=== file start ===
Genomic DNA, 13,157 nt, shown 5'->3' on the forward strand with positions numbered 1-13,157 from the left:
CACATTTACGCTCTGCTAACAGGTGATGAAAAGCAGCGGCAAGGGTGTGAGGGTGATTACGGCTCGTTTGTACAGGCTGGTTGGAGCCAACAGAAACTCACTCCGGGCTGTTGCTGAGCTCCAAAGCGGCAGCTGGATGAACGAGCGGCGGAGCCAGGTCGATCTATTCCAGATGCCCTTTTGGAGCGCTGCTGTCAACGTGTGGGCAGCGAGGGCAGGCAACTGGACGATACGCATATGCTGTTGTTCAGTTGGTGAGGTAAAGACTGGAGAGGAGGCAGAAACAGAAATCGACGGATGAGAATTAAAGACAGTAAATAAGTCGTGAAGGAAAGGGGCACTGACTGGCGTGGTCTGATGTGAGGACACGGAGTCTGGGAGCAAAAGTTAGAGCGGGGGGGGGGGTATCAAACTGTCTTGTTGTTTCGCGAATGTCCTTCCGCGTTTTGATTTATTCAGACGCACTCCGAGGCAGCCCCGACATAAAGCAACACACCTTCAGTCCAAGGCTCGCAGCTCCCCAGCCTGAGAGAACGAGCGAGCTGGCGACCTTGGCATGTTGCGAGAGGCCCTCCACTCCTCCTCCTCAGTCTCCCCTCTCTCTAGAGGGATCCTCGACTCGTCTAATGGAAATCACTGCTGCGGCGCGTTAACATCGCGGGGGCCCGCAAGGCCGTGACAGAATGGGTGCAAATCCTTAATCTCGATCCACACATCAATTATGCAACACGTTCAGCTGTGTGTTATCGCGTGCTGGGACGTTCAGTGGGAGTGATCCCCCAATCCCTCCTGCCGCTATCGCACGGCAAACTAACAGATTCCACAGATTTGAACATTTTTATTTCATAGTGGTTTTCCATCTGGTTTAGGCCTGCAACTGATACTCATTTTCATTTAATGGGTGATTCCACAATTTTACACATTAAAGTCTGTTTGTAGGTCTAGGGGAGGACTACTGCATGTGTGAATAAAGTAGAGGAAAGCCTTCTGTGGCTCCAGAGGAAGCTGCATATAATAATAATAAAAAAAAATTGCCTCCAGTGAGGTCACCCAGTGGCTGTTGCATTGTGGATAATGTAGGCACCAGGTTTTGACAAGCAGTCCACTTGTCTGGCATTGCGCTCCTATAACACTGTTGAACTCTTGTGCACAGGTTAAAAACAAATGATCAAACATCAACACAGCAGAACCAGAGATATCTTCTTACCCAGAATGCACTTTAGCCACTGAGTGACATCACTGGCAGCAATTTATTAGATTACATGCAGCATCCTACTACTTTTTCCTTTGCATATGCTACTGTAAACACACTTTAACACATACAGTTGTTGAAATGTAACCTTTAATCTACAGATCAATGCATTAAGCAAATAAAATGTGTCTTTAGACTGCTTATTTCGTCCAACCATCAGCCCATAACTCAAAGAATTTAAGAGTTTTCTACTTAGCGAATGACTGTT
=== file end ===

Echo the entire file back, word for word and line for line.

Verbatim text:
Genomic DNA, 13,157 nt, shown 5'->3' on the forward strand with positions numbered 1-13,157 from the left:
CACATTTACGCTCTGCTAACAGGTGATGAAAAGCAGCGGCAAGGGTGTGAGGGTGATTACGGCTCGTTTGTACAGGCTGGTTGGAGCCAACAGAAACTCACTCCGGGCTGTTGCTGAGCTCCAAAGCGGCAGCTGGATGAACGAGCGGCGGAGCCAGGTCGATCTATTCCAGATGCCCTTTTGGAGCGCTGCTGTCAACGTGTGGGCAGCGAGGGCAGGCAACTGGACGATACGCATATGCTGTTGTTCAGTTGGTGAGGTAAAGACTGGAGAGGAGGCAGAAACAGAAATCGACGGATGAGAATTAAAGACAGTAAATAAGTCGTGAAGGAAAGGGGCACTGACTGGCGTGGTCTGATGTGAGGACACGGAGTCTGGGAGCAAAAGTTAGAGCGGGGGGGGGGGTATCAAACTGTCTTGTTGTTTCGCGAATGTCCTTCCGCGTTTTGATTTATTCAGACGCACTCCGAGGCAGCCCCGACATAAAGCAACACACCTTCAGTCCAAGGCTCGCAGCTCCCCAGCCTGAGAGAACGAGCGAGCTGGCGACCTTGGCATGTTGCGAGAGGCCCTCCACTCCTCCTCCTCAGTCTCCCCTCTCTCTAGAGGGATCCTCGACTCGTCTAATGGAAATCACTGCTGCGGCGCGTTAACATCGCGGGGGCCCGCAAGGCCGTGACAGAATGGGTGCAAATCCTTAATCTCGATCCACACATCAATTATGCAACACGTTCAGCTGTGTGTTATCGCGTGCTGGGACGTTCAGTGGGAGTGATCCCCCAATCCCTCCTGCCGCTATCGCACGGCAAACTAACAGATTCCACAGATTTGAACATTTTTATTTCATAGTGGTTTTCCATCTGGTTTAGGCCTGCAACTGATACTCATTTTCATTTAATGGGTGATTCCACAATTTTACACATTAAAGTCTGTTTGTAGGTCTAGGGGAGGACTACTGCATGTGTGAATAAAGTAGAGGAAAGCCTTCTGTGGCTCCAGAGGAAGCTGCATATAATAATAATAAAAAAAAATTGCCTCCAGTGAGGTCACCCAGTGGCTGTTGCATTGTGGATAATGTAGGCACCAGGTTTTGACAAGCAGTCCACTTGTCTGGCATTGCGCTCCTATAACACTGTTGAACTCTTGTGCACAGGTTAAAAACAAATGATCAAACATCAACACAGCAGAACCAGAGATATCTTCTTACCCAGAATGCACTTTAGCCACTGAGTGACATCACTGGCAGCAATTTATTAGATTACATGCAGCATCCTACTACTTTTTCCTTTGCATATGCTACTGTAAACACACTTTAACACATACAGTTGTTGAAATGTAACCTTTAATCTACAGATCAATGCATTAAGCAAATAAAATGTGTCTTTAGACTGCTTATTTCGTCCAACCATCAGCCCATAACTCAAAGAATTTAAGAGTTTTCTACTTAGCGAATGACTGTT